oedipus coverAuthor: Sophocles

Number of Pages: 80

Release Date: around 430 BCE

“Sophocles’ Oedipus Rex has never been surpassed for the raw and terrible power with which its hero struggles to answer the eternal question, “Who am I?” The play, a story of a king who acting entirely in ignorance kills his father and marries his mother, unfolds with shattering power; we are helplessly carried along with Oedipus towards the final, horrific truth.”


I read this play with my AP English class, and I have to say that I enjoyed it much more than I originally thought I would. I needed to be taught A LOT of history about Greek Theater and information about this story in general, which became a bit tedious after a while. Throughout the story my teacher had to frequently stop and add in details about who the characters were, what the curse entailed, and why it was brought upon the city of Thebes. I’m sure it’s simply due to the old age of this play and the vastly different time period we live in today, but I felt as though there should have been more information given within the play itself.

However, I thought that the drama in this play was fantastic, despite the fact that it was quite strange. (I mean, the guy marries his own mother. And has children with her. So she is simultaneously a mother and grandmother to her own children….) It’s engaging and surprisingly easy to relate to, because outrageous and controversial events like this seem to occur all the time today. And who doesn’t like a great twist?

My favorite aspect of Oedipus Rex is the way it focuses on the theme of fate v. free will. Are our lives in some way destined to unfold in a certain direction, or are they strictly the results of the decisions we choose to make? This question is applied to several characters in this play, and it’s interesting to see how they all feel about who has control of their lives. The culture of Ancient Greece promoted the idea that the gods controlled fate and destiny, yet this play speaks largely to the concept of free will. Little did Sophocles know that thousands of years later we would still not have a definitive answer to this question!

Overall, Oedipus Rex is an entertaining and thought-provoking play that is sure to make you simultaneously gasp out loud in shock and contemplate the idea of fate v. free will in our lives.

My Rating: :0) :0) :0) 3 out of 5 smileys.

Would I recommend it to a friend?: Yes.

Have you ever read this play before? If so, what are your thoughts on it? How do you feel about the question of fate v. free will? Let me know in the comments section below!



8 responses to “Review: OEDIPUS REX”

  1. Eep, the ending is so yucky! I read it for uni and really liked it too, I find it so phenomenal that we’re still reading it after two millennia! Can you imagine have that much longevity?!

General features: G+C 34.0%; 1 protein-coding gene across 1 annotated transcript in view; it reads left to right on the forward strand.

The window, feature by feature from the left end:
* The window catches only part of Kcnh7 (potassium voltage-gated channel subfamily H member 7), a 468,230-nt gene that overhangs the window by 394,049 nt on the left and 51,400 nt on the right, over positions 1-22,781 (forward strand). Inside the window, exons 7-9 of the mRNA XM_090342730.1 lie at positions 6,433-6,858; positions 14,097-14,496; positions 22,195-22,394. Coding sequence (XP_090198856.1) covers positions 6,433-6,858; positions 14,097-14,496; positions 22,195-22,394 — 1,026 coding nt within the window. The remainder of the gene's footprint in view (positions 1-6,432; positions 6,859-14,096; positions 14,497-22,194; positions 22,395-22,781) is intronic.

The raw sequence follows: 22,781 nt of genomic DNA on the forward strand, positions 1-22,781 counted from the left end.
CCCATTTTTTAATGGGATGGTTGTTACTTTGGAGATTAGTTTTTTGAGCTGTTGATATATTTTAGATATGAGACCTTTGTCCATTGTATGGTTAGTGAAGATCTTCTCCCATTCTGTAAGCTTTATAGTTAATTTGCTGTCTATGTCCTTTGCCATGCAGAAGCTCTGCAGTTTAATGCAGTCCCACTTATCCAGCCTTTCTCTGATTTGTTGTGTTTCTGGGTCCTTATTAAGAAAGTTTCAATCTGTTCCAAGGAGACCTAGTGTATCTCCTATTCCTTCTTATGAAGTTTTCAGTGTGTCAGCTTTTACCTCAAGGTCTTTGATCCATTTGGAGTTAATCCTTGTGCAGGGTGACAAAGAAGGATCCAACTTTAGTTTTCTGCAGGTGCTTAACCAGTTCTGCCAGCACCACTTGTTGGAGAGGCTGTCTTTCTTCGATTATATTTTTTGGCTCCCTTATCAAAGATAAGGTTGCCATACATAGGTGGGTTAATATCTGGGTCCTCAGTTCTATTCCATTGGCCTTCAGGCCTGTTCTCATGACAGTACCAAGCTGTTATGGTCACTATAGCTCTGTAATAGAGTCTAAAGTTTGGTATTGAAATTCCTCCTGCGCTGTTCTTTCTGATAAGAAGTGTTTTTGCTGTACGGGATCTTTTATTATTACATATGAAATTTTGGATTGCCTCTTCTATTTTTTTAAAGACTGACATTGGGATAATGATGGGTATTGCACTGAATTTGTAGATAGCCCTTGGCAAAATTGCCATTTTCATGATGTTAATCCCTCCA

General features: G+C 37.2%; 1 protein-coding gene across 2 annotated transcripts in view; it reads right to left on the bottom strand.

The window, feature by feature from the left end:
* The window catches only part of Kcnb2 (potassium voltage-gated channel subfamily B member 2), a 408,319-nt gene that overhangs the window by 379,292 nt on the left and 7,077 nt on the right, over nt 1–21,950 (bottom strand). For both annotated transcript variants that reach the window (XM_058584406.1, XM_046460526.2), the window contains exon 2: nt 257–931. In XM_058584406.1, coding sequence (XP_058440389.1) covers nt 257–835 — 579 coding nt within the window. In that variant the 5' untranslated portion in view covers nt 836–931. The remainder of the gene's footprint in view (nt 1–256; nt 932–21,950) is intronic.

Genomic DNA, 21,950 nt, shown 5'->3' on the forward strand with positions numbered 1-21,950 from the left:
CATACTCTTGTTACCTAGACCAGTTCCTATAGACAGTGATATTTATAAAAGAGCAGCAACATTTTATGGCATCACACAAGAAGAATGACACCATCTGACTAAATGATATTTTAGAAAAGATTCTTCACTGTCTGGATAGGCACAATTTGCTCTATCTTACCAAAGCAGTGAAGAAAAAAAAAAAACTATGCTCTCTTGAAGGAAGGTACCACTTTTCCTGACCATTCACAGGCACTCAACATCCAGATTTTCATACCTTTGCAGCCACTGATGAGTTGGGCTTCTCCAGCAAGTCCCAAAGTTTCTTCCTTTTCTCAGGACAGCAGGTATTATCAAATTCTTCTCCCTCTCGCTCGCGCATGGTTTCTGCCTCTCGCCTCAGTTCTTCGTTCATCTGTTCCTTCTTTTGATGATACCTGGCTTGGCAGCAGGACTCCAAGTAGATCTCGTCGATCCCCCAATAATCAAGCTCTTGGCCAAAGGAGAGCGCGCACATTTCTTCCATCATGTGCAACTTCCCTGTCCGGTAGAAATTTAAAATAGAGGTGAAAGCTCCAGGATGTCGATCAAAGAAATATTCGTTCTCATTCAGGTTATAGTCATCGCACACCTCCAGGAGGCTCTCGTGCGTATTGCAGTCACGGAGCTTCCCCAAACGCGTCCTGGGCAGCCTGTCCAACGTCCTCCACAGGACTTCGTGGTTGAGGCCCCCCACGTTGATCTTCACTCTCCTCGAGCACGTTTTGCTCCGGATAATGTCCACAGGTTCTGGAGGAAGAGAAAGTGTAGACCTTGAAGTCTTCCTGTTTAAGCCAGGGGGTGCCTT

I liked the discussion of fate vs. free will, especially when you read lots of Greek myths and see how the Greeks believed in the influence of the gods.


    1. I know, I honestly can’t believe that a piece of writing has lasted this long. And the crazy thing is that it contains themes that are still so relevant to our society! *mind blown*

      Liked by 1 person

  2. I read this for my Classical Civilizations GCSE and loved it! It helped that we had had a lot of teaching about ancient Greek culture and the way theatre worked. It also helped, weirdly, being younger (about 15-16) when I read it, because a class of that age will always make you laugh and engage with the story!
    Ginevrella | Lifestyle Blog


    1. Yeah, there was definitely a lot of laughing and gasping when we read it in my AP English class- some parts are just so ridiculously dramatic and extreme that you can’t help but be like WHAT?!?! The ending made us do that a lot. Thanks for commenting! 🙂


  3. I haven’t read it but I have read about it and I think I’ll pass. I mean sure there’s a lot you can take from it (uhuh fate vs freewill…gosh that is one BIG philosophical argument) but yeah I think all epics are pretty awesome (they have to be if they were released in freakin’ 430BC!) 🙂


    1. Yeah it’s not something I would have read just for pleasure, but it was good reading it with a class. It was weird because everyone seemed to have heard about this play before we read it and I was the only one like “What is an oedipus?” because I honestly had no idea haha. Anyways, thanks for commenting! 🙂

      Liked by 1 person

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